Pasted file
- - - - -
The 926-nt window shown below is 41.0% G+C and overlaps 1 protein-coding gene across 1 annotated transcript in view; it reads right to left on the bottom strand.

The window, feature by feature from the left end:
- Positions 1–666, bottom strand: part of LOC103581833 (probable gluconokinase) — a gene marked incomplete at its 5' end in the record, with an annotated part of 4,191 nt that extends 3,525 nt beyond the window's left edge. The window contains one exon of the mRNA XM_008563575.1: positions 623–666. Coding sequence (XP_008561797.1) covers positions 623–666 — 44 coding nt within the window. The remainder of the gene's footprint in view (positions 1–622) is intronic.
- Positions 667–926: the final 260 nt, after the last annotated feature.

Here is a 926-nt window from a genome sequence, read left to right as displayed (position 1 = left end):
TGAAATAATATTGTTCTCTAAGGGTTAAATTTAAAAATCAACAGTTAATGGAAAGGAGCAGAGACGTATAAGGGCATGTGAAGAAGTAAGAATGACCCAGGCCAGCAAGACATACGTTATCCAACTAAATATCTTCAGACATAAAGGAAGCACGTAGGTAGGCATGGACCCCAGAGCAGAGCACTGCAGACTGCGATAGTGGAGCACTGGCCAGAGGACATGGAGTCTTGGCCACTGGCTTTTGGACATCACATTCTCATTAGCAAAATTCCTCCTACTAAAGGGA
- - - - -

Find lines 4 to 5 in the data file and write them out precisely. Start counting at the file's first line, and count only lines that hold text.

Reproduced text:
- Positions 667–926: the final 260 nt, after the last annotated feature.

Here is a 926-nt window from a genome sequence, read left to right as displayed (position 1 = left end):